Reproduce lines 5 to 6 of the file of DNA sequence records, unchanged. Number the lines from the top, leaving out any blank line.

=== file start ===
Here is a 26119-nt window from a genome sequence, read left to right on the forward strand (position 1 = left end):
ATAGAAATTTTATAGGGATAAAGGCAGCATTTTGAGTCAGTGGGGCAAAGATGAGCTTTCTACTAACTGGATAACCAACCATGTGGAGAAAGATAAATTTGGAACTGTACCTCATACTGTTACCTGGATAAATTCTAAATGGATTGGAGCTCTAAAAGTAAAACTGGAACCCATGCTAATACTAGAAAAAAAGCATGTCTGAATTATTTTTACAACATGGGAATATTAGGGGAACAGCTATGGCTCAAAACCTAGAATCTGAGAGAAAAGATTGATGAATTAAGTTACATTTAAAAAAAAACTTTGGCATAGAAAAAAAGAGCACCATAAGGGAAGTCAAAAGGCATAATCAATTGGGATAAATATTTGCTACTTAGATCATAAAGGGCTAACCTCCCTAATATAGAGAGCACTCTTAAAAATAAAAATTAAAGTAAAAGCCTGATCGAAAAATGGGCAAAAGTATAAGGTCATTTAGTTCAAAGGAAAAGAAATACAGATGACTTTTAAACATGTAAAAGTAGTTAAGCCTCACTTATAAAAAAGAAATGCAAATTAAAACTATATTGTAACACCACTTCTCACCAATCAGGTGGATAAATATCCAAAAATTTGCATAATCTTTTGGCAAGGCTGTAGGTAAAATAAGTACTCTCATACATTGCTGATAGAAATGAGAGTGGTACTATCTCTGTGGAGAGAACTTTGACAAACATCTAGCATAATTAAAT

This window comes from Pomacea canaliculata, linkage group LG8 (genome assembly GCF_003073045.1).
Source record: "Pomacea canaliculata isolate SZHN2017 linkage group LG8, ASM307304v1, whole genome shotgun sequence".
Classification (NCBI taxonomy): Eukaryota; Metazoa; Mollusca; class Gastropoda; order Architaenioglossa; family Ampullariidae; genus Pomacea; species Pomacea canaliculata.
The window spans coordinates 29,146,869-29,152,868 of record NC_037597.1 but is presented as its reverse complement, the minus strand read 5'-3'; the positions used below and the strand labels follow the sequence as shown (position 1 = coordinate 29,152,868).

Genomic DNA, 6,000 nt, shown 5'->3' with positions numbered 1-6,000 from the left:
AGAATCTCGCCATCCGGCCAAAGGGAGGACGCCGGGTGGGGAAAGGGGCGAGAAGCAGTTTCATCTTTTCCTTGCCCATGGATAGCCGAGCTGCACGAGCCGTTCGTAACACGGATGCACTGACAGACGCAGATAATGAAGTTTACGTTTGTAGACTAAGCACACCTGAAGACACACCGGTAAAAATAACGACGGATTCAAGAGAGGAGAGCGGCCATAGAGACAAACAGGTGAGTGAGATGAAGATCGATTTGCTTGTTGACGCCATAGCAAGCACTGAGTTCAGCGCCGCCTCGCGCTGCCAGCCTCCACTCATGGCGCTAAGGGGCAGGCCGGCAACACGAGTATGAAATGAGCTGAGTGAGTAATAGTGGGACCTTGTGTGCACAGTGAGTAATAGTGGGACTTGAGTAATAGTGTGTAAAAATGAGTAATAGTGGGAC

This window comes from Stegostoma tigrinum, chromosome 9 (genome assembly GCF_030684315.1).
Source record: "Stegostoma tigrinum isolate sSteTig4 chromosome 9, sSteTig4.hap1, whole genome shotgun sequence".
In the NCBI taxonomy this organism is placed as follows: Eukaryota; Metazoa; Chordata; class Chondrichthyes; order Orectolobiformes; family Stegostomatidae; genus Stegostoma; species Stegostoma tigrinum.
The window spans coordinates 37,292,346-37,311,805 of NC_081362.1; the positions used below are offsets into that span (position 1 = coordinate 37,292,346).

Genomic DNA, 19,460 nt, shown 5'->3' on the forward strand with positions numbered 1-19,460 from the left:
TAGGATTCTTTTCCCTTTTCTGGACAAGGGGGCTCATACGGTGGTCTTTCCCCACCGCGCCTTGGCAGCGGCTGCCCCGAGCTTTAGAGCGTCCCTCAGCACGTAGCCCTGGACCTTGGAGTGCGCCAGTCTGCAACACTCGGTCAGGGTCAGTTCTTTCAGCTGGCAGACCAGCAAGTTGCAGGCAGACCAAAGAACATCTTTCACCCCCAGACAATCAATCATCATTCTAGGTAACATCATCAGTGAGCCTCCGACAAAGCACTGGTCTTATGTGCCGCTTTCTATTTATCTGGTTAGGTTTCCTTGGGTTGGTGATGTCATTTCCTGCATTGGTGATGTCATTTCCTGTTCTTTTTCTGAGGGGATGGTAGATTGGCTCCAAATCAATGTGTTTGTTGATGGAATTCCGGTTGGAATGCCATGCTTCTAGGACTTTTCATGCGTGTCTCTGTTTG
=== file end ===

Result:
Classification (NCBI taxonomy): Eukaryota; Metazoa; Mollusca; class Gastropoda; order Architaenioglossa; family Ampullariidae; genus Pomacea; species Pomacea canaliculata.
The window spans coordinates 29,146,869-29,152,868 of record NC_037597.1 but is presented as its reverse complement, the minus strand read 5'-3'; the positions used below and the strand labels follow the sequence as shown (position 1 = coordinate 29,152,868).